Who Owns the Dollar?
China is the leading scapegoat for America’s economic ills. On May 20, New York Times columnist Paul Krugman blamed China for the U.S. housing bubble. If only China were not lending us so much money, mortgage rates would be higher, forestalling a housing bubble. Krugman says China is a poor country and should be investing its capital at home, not lending it to the U.S.
Krugman could just as well have said, “If only U.S. manufacturers produced in America instead of outsourcing to China, the Chinese would not have any money to lend us. Thus, no housing bubble.”
Krugman is correct that if foreign lending to the U.S. slows, interest rates will rise, putting a speculative housing market in trouble. But the interest of the U.S.-China relationship goes far beyond the effect on the U.S. housing market. Economists set in traditional ways of thinking miss the really important aspects of the relationship.
For example, Krugman notes that China is a poor country and is slowing its own development by lending to the U.S. We do think of China as a Third World country with large supplies of underemployed labor. China’s trade relationship with the U.S., however, suggests the opposite. The U.S. trade deficit with China is larger than with any other country, including highly industrialized ones such as Japan and Germany. Think of all those Toyotas, Hondas, Nissans, office machines, and video games that Americans buy from Japan. Yet in the first quarter of this year, the U.S. trade deficit with China is running 50 percent larger than the deficit with Japan. Indeed, the U.S. trade deficit with China is larger than the deficit with all of Europe. It is larger than with Canada and Mexico combined, two countries in which U.S. corporations manufacture cars, appliances, and a variety of big-ticket items for American markets.
What are Americans buying from China? With China a poor country and the U.S. a First World superpower, you would think China would have a trade deficit as a result of selling us cheap goods and importing high value-added manufactured goods. Instead, it is the other way around. The U.S. is dependent on China for manufactured goods, including advanced technology products. In the first quarter of 2005, U.S. imports from China are 5.7 times higher than U.S. exports to China. Last year, U.S. exports to China were $34.7 billion. Imports were $196.7 billion for a U.S. trade deficit with China of $162 billion.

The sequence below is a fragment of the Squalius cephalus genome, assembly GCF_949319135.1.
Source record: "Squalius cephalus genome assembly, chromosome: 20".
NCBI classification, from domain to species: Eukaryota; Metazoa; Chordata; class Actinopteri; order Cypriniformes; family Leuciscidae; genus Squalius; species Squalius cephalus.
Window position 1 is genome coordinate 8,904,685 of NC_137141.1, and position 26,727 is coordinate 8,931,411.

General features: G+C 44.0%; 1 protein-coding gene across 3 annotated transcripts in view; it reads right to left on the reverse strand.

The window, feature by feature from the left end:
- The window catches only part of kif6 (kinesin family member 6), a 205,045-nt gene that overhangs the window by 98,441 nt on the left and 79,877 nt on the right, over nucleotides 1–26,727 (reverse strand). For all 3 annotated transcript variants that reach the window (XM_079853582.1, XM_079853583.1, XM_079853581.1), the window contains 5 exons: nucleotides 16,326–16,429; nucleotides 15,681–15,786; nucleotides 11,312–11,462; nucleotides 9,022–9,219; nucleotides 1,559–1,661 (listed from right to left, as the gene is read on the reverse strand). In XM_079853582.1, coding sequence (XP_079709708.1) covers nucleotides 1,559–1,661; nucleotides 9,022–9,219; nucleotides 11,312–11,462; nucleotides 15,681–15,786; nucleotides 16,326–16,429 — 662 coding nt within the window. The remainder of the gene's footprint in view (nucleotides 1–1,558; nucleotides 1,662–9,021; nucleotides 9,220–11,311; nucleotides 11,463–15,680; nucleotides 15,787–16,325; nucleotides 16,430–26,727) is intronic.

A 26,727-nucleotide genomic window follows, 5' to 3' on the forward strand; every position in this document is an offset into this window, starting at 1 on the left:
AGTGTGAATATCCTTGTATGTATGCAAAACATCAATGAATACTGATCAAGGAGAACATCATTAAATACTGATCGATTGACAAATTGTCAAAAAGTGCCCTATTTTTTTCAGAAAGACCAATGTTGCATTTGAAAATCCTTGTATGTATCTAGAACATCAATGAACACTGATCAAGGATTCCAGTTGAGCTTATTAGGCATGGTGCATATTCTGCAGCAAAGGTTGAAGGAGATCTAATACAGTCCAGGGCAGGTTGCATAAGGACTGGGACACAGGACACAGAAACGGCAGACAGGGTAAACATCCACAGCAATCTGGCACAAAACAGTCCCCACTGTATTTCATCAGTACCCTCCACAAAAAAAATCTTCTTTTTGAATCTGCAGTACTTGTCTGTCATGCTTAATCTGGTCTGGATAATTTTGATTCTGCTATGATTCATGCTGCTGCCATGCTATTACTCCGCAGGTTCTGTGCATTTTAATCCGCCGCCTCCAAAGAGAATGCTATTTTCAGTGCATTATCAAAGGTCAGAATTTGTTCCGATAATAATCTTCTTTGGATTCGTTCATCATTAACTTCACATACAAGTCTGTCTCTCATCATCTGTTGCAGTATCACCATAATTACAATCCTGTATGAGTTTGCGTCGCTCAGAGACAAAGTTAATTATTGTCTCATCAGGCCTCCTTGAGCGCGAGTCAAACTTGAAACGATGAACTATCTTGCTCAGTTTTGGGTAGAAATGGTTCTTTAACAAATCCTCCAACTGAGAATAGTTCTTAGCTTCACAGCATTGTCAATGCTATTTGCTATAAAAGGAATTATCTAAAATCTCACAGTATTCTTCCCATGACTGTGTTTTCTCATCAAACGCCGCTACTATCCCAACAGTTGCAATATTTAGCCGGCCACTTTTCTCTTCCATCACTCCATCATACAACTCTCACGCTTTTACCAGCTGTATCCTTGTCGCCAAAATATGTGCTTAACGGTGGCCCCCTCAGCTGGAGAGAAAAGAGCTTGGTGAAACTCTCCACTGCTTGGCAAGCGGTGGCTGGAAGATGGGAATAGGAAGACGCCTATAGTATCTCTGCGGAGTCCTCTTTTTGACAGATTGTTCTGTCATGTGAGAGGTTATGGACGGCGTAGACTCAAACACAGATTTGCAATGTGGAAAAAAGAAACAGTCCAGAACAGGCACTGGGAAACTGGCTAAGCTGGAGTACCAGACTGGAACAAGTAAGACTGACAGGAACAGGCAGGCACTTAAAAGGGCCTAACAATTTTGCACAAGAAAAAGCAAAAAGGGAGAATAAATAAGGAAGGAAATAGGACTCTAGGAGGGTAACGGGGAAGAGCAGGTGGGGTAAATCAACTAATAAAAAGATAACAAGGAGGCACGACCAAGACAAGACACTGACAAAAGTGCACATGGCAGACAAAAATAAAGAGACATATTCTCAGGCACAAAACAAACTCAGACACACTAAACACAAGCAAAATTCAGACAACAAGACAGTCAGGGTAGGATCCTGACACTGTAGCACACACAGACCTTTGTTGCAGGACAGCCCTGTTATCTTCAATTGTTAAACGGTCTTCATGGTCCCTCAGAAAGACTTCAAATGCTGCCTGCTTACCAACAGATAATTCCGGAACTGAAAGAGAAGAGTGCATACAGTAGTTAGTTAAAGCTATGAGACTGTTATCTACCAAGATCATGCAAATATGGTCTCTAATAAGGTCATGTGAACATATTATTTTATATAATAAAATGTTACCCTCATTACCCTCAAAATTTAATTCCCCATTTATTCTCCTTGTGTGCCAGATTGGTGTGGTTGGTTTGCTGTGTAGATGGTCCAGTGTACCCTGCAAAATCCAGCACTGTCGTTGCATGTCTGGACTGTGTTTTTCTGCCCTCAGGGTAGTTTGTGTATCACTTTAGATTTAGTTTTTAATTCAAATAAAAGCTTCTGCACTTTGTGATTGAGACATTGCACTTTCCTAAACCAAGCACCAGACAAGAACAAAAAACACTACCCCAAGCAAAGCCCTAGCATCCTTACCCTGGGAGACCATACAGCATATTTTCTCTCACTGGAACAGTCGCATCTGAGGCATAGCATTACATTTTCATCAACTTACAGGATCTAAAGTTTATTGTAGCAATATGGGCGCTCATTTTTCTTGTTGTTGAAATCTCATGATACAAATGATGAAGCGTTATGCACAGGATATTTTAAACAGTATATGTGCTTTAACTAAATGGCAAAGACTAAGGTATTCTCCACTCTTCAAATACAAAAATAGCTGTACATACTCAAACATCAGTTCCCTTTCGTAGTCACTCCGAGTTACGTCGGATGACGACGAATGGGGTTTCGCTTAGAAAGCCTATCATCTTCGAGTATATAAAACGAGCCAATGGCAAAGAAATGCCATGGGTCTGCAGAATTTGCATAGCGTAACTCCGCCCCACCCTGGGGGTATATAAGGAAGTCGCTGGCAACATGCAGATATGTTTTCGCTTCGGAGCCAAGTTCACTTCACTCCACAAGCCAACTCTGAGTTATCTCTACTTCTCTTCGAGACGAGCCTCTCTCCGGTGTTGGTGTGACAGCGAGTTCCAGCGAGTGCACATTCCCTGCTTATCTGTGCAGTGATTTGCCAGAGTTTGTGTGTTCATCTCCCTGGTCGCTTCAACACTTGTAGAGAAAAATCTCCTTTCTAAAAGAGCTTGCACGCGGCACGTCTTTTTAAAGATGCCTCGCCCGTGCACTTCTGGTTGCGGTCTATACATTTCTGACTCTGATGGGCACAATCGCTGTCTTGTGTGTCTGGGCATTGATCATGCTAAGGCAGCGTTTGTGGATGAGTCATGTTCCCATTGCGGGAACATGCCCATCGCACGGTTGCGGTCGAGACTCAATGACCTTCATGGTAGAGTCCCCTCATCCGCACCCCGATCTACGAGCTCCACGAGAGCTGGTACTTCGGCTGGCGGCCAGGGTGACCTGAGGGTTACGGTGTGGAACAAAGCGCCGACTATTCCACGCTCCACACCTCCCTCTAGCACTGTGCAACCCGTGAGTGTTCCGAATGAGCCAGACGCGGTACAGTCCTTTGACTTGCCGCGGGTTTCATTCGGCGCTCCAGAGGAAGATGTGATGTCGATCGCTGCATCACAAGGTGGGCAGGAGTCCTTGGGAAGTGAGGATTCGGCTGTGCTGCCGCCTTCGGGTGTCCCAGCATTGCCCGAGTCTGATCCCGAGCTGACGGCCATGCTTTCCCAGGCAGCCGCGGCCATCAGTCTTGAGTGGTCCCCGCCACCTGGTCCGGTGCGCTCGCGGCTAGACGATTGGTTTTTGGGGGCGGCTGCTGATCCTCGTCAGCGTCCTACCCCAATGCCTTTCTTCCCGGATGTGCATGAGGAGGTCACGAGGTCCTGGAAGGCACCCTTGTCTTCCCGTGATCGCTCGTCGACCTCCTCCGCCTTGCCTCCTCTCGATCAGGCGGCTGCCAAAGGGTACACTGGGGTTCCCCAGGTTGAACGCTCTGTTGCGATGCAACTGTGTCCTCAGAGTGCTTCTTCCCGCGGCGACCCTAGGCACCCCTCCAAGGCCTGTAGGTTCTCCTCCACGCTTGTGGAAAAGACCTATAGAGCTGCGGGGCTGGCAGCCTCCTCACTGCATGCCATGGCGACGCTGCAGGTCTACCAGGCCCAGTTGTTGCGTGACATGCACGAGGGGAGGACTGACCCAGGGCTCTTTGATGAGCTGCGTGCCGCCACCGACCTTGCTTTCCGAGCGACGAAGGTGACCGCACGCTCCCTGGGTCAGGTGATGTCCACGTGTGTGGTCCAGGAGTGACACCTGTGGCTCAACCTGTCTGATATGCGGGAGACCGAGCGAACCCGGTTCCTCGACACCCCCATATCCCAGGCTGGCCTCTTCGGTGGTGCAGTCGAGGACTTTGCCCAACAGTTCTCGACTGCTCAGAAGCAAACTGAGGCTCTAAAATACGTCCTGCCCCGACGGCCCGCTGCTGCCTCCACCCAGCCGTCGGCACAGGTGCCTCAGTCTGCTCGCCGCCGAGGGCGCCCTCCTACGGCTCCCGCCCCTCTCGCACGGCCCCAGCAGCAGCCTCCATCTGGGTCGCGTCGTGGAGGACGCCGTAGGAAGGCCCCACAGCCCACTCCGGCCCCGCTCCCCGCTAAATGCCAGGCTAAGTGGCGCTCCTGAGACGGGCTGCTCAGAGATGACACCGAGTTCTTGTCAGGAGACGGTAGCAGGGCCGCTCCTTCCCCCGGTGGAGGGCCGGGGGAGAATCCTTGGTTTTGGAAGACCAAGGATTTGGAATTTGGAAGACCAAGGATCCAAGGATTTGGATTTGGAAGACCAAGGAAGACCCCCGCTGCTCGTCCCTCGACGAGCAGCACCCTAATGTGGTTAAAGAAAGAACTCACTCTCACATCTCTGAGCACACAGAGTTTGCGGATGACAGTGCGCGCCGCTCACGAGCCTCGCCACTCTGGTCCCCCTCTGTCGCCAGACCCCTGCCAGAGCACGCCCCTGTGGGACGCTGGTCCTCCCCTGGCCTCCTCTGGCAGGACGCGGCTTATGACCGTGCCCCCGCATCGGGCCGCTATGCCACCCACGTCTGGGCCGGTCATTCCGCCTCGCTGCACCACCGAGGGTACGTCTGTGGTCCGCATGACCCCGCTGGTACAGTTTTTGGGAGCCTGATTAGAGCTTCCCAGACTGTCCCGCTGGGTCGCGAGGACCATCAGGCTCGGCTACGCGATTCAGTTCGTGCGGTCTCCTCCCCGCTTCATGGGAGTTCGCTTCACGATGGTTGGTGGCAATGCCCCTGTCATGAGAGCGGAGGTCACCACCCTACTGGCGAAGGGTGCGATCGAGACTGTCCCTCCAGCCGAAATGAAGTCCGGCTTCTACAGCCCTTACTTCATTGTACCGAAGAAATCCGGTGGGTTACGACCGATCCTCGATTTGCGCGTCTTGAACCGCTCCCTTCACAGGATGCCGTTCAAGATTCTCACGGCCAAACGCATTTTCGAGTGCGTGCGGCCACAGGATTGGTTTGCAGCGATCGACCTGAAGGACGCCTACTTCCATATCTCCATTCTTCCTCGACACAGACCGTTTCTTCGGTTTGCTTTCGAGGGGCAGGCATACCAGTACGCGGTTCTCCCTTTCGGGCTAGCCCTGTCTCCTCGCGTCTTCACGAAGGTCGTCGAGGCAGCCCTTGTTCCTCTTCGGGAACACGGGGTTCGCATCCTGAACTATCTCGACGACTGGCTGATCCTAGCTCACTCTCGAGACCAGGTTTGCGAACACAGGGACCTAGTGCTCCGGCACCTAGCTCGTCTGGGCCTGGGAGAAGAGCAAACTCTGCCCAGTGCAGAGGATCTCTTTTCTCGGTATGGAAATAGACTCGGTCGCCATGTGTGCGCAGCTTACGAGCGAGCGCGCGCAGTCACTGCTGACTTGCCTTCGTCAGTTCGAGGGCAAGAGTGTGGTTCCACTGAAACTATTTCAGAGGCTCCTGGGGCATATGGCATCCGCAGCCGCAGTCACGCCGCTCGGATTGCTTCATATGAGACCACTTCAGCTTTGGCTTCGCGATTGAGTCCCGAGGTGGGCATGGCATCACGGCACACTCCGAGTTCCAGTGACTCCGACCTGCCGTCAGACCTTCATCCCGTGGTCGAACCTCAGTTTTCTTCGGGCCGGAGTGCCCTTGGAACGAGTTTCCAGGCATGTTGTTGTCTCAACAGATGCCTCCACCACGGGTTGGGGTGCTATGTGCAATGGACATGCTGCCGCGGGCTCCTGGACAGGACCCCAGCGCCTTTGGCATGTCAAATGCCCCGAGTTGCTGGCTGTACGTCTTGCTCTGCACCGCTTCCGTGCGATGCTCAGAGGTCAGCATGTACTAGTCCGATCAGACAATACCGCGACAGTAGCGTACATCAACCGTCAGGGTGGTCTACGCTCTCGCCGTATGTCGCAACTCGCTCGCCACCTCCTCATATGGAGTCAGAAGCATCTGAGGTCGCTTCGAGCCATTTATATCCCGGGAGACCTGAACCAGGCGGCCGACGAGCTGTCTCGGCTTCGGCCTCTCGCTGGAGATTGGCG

It was not always this way. In 1985, U.S. trade with China was in balance at $3.8 billion. Ten years later, U.S. imports from China were four times U.S. exports to China.
The U.S.-China economic relationship is a highly unusual one between a First World and a Third World country. Moreover, the U.S. trade deficit with China in manufactured goods and advanced technology products is growing rapidly. What explains the U.S. dependence on a poor country for First World products?
The answer, and the key to China’s rapid development, is that corporations in First World countries—American businesses chief among them—use China as an offshore location where they produce for their home markets. More than half of U.S. imports from China, and as much as 70 percent from some of China’s coastal regions, represent offshore production by American firms for U.S. markets.
What economists overlook is that when we speak of the Chinese economy, we are speaking in large part of the relocation of American manufacturing to China. Those millions of lost domestic manufacturing jobs were not lost. They were moved. The jobs still exist, only they are not filled by Americans.
In a world where capital and technology are highly mobile internationally, these critical factors of production flow to countries with the lowest cost of labor. China has attracted manufacturing, and India has attracted professional services. This has left the American work force with job growth only in lower-paid domestic services, which provide no export earnings.
The rapid transformations that have occurred in some Indian cities, which have become high-tech centers, and along the coast of China are unprecedented in economic history. The changes are so rapid because they are driven by the relocation of First World businesses seeking the lowest labor cost.